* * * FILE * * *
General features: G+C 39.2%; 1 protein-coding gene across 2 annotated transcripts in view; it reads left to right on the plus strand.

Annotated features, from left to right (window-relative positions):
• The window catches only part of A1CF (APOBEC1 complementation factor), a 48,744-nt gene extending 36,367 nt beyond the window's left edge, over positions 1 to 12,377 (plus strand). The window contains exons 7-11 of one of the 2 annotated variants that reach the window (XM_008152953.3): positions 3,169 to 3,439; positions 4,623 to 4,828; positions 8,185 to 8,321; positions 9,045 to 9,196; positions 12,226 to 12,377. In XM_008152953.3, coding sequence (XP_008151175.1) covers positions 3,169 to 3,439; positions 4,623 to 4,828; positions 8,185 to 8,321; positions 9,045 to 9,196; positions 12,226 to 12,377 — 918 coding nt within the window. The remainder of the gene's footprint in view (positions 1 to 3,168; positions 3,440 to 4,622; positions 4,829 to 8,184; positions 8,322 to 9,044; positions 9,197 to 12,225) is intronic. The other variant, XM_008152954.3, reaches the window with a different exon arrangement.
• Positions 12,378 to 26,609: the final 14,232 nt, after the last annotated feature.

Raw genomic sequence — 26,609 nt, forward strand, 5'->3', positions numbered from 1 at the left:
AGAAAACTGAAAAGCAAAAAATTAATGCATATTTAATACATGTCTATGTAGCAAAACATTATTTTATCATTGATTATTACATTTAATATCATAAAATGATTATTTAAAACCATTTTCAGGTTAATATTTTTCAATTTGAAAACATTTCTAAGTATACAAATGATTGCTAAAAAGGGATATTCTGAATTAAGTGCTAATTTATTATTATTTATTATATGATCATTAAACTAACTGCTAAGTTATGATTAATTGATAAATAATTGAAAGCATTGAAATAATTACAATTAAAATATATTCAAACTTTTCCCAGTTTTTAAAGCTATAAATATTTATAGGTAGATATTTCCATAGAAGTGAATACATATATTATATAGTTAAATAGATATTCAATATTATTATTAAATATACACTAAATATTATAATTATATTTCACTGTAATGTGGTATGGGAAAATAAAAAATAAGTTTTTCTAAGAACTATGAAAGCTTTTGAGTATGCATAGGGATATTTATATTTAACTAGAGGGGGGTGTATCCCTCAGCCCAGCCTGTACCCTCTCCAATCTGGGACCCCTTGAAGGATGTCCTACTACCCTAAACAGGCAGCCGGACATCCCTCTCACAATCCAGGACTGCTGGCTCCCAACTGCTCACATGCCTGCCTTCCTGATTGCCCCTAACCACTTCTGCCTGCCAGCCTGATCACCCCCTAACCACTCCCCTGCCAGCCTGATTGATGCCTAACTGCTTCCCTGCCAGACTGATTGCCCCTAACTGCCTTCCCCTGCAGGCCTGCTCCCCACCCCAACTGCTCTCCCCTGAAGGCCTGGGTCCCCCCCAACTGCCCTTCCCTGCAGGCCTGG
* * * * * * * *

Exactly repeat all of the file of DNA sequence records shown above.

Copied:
General features: G+C 39.2%; 1 protein-coding gene across 2 annotated transcripts in view; it reads left to right on the plus strand.

Annotated features, from left to right (window-relative positions):
• The window catches only part of A1CF (APOBEC1 complementation factor), a 48,744-nt gene extending 36,367 nt beyond the window's left edge, over positions 1 to 12,377 (plus strand). The window contains exons 7-11 of one of the 2 annotated variants that reach the window (XM_008152953.3): positions 3,169 to 3,439; positions 4,623 to 4,828; positions 8,185 to 8,321; positions 9,045 to 9,196; positions 12,226 to 12,377. In XM_008152953.3, coding sequence (XP_008151175.1) covers positions 3,169 to 3,439; positions 4,623 to 4,828; positions 8,185 to 8,321; positions 9,045 to 9,196; positions 12,226 to 12,377 — 918 coding nt within the window. The remainder of the gene's footprint in view (positions 1 to 3,168; positions 3,440 to 4,622; positions 4,829 to 8,184; positions 8,322 to 9,044; positions 9,197 to 12,225) is intronic. The other variant, XM_008152954.3, reaches the window with a different exon arrangement.
• Positions 12,378 to 26,609: the final 14,232 nt, after the last annotated feature.

Raw genomic sequence — 26,609 nt, forward strand, 5'->3', positions numbered from 1 at the left:
AGAAAACTGAAAAGCAAAAAATTAATGCATATTTAATACATGTCTATGTAGCAAAACATTATTTTATCATTGATTATTACATTTAATATCATAAAATGATTATTTAAAACCATTTTCAGGTTAATATTTTTCAATTTGAAAACATTTCTAAGTATACAAATGATTGCTAAAAAGGGATATTCTGAATTAAGTGCTAATTTATTATTATTTATTATATGATCATTAAACTAACTGCTAAGTTATGATTAATTGATAAATAATTGAAAGCATTGAAATAATTACAATTAAAATATATTCAAACTTTTCCCAGTTTTTAAAGCTATAAATATTTATAGGTAGATATTTCCATAGAAGTGAATACATATATTATATAGTTAAATAGATATTCAATATTATTATTAAATATACACTAAATATTATAATTATATTTCACTGTAATGTGGTATGGGAAAATAAAAAATAAGTTTTTCTAAGAACTATGAAAGCTTTTGAGTATGCATAGGGATATTTATATTTAACTAGAGGGGGGTGTATCCCTCAGCCCAGCCTGTACCCTCTCCAATCTGGGACCCCTTGAAGGATGTCCTACTACCCTAAACAGGCAGCCGGACATCCCTCTCACAATCCAGGACTGCTGGCTCCCAACTGCTCACATGCCTGCCTTCCTGATTGCCCCTAACCACTTCTGCCTGCCAGCCTGATCACCCCCTAACCACTCCCCTGCCAGCCTGATTGATGCCTAACTGCTTCCCTGCCAGACTGATTGCCCCTAACTGCCTTCCCCTGCAGGCCTGCTCCCCACCCCAACTGCTCTCCCCTGAAGGCCTGGGTCCCCCCCAACTGCCCTTCCCTGCAGGCCTGG